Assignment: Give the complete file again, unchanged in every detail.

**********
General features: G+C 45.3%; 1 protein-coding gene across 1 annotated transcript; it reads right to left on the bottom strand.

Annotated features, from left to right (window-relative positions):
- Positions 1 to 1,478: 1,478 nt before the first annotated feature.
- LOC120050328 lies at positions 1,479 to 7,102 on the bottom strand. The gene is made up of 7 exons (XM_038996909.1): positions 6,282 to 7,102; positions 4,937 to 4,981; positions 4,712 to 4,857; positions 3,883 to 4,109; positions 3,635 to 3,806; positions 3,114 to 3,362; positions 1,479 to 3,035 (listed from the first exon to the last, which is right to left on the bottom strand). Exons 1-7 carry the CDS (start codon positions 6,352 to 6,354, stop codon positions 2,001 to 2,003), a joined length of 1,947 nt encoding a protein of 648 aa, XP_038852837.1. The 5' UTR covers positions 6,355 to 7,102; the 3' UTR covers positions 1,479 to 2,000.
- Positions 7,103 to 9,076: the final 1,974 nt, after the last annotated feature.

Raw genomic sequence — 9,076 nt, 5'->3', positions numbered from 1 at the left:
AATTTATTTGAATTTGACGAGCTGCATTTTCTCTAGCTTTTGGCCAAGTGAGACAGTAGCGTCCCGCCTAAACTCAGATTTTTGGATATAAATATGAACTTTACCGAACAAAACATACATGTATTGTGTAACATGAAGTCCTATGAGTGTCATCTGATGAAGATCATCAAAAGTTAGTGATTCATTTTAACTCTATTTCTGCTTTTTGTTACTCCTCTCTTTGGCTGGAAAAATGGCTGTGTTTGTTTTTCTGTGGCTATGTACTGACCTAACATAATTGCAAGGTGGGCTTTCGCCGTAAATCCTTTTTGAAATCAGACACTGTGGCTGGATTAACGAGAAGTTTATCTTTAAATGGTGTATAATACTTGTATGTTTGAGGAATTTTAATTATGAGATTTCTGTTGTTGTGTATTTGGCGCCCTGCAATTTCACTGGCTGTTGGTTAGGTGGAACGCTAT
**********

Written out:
General features: G+C 45.3%; 1 protein-coding gene across 1 annotated transcript; it reads right to left on the bottom strand.

Annotated features, from left to right (window-relative positions):
- Positions 1 to 1,478: 1,478 nt before the first annotated feature.
- LOC120050328 lies at positions 1,479 to 7,102 on the bottom strand. The gene is made up of 7 exons (XM_038996909.1): positions 6,282 to 7,102; positions 4,937 to 4,981; positions 4,712 to 4,857; positions 3,883 to 4,109; positions 3,635 to 3,806; positions 3,114 to 3,362; positions 1,479 to 3,035 (listed from the first exon to the last, which is right to left on the bottom strand). Exons 1-7 carry the CDS (start codon positions 6,352 to 6,354, stop codon positions 2,001 to 2,003), a joined length of 1,947 nt encoding a protein of 648 aa, XP_038852837.1. The 5' UTR covers positions 6,355 to 7,102; the 3' UTR covers positions 1,479 to 2,000.
- Positions 7,103 to 9,076: the final 1,974 nt, after the last annotated feature.

Raw genomic sequence — 9,076 nt, 5'->3', positions numbered from 1 at the left:
AATTTATTTGAATTTGACGAGCTGCATTTTCTCTAGCTTTTGGCCAAGTGAGACAGTAGCGTCCCGCCTAAACTCAGATTTTTGGATATAAATATGAACTTTACCGAACAAAACATACATGTATTGTGTAACATGAAGTCCTATGAGTGTCATCTGATGAAGATCATCAAAAGTTAGTGATTCATTTTAACTCTATTTCTGCTTTTTGTTACTCCTCTCTTTGGCTGGAAAAATGGCTGTGTTTGTTTTTCTGTGGCTATGTACTGACCTAACATAATTGCAAGGTGGGCTTTCGCCGTAAATCCTTTTTGAAATCAGACACTGTGGCTGGATTAACGAGAAGTTTATCTTTAAATGGTGTATAATACTTGTATGTTTGAGGAATTTTAATTATGAGATTTCTGTTGTTGTGTATTTGGCGCCCTGCAATTTCACTGGCTGTTGGTTAGGTGGAACGCTAT